Thursday, March 08, 2012

People vs. Javier [G.R. No. 130654 July 28, 1999]

Facts: Eduardo is husband of victim Florentina. Married in 1854. 47 years of marriage. 10 children. On June 15 Consolacion heard her mother saying “Your father is going to kill me”. Her sister, Alma is weeping and told her that their parents are quarrelling. They went to the house of their brother Manuel and when they came back they saw their mother dead. And their father has a wounded stomach. He admitted hacking his wife and stabbed himself afterwards. 

He was brought to the hospital. SPO1 Racho, desk investigator, said that when they went to see the crime scene Manuel told him that Eduardo pleaded guilty and surrendered the bolo. Eduardo said the he haven’t slept for a month and his mind was completely blank when he killed his wife. Trial Court rejected his claim of insanity and sentenced him to death for parricide. 

In this appeal, accused-appellant alleged that the trial court erred in imposing the death penalty, considering the presence of two mitigating circumstances of illness of the offender and passion and obfuscation 

Eduardo does not question the rejection of insanity as his defense but he says he was suffering from lost of sleep for a prolonged period of time. He also has suspicion that his wife is having an illicit relationship, aggravated with his illness, goaded him to commit the crime.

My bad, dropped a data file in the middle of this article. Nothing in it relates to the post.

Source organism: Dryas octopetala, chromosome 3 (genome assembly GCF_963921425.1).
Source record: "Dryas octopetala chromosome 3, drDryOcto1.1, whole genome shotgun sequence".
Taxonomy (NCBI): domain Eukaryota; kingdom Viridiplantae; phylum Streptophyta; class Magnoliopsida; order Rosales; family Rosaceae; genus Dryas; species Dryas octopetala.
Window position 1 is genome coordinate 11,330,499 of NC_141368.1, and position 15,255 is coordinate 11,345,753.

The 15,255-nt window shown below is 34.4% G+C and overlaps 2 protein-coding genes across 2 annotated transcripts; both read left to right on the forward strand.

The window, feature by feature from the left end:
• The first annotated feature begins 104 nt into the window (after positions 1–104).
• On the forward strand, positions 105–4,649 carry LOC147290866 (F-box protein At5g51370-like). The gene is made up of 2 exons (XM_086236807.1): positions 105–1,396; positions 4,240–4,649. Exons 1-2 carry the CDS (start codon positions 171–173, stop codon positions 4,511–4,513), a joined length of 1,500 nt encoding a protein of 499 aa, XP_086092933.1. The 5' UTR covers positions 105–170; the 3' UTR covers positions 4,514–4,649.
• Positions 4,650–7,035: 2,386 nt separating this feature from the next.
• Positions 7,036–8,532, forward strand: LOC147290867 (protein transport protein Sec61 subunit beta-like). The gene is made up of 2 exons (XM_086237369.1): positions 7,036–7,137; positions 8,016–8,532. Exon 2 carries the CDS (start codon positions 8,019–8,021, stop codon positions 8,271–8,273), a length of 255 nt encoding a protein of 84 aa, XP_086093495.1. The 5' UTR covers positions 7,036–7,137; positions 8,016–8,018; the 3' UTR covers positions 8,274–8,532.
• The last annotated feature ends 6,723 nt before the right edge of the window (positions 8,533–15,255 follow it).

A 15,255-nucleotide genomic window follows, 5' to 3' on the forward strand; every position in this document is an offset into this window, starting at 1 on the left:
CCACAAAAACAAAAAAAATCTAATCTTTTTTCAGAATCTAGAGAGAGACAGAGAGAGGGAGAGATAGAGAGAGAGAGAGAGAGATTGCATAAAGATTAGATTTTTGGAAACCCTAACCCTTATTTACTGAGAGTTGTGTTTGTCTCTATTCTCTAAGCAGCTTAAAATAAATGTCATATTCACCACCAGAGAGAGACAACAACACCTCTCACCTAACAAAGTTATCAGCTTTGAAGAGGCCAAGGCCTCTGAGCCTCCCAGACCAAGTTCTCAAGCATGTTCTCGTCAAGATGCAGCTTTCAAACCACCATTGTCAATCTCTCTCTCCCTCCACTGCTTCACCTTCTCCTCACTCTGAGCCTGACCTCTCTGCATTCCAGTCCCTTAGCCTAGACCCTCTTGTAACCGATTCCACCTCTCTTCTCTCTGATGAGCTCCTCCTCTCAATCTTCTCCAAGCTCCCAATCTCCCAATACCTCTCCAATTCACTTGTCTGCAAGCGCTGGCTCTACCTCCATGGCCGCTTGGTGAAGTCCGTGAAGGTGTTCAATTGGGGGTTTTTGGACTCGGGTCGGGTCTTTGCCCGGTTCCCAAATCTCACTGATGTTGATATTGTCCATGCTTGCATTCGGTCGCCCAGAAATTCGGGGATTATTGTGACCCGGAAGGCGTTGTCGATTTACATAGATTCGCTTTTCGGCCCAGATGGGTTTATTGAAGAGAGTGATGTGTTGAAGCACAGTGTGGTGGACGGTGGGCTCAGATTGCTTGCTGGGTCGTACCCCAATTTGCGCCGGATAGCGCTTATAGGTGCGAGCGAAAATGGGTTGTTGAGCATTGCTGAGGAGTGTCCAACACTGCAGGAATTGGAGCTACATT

Issue: Whether or not there is a mitigating circumstance of illness and passion and obfuscation 

Held: None. 

FOR ILLNESS: 

For the mitigating circumstance of illness of the offender to be appreciated, the law requires the presence of the following requisites: (1) illness must diminish the exercise of the will-power of the offender; and (2) such illness should not deprive the offender of consciousness of his acts. 

The defense failed to show medical evidence and since he remembered the vital circumstances surrounding the ghastly incident, from the time of the killing up to the time he was brought to the hospital, it shows that he was in full control of his mental faculties 

AS FOR PASSION: 

In order to be entitled to the mitigating circumstance of passion and to obfuscation, the following elements should concur: (1) there should be an act both unlawful and sufficient to produce such condition of mind; and (2) said act which produced the obfuscation was not far removed from the commission of the crime by a considerable length of time, during which the perpetrator might recover his moral equanimity. Elements were not proved, he even said that he was not jealous of his wife. 

In this case, the information for parricide against accused-appellant did not allege any aggravating circumstance. Nor did the evidence show that the prosecution was able to prove any aggravating circumstance. Likewise, no mitigating circumstance is appreciated by this Court in favor of the accused-appellant. Thus, in the absence of any aggravating or mitigating circumstance for the accused-appellant, the lesser penalty of reclusion perpetua should be imposed. 


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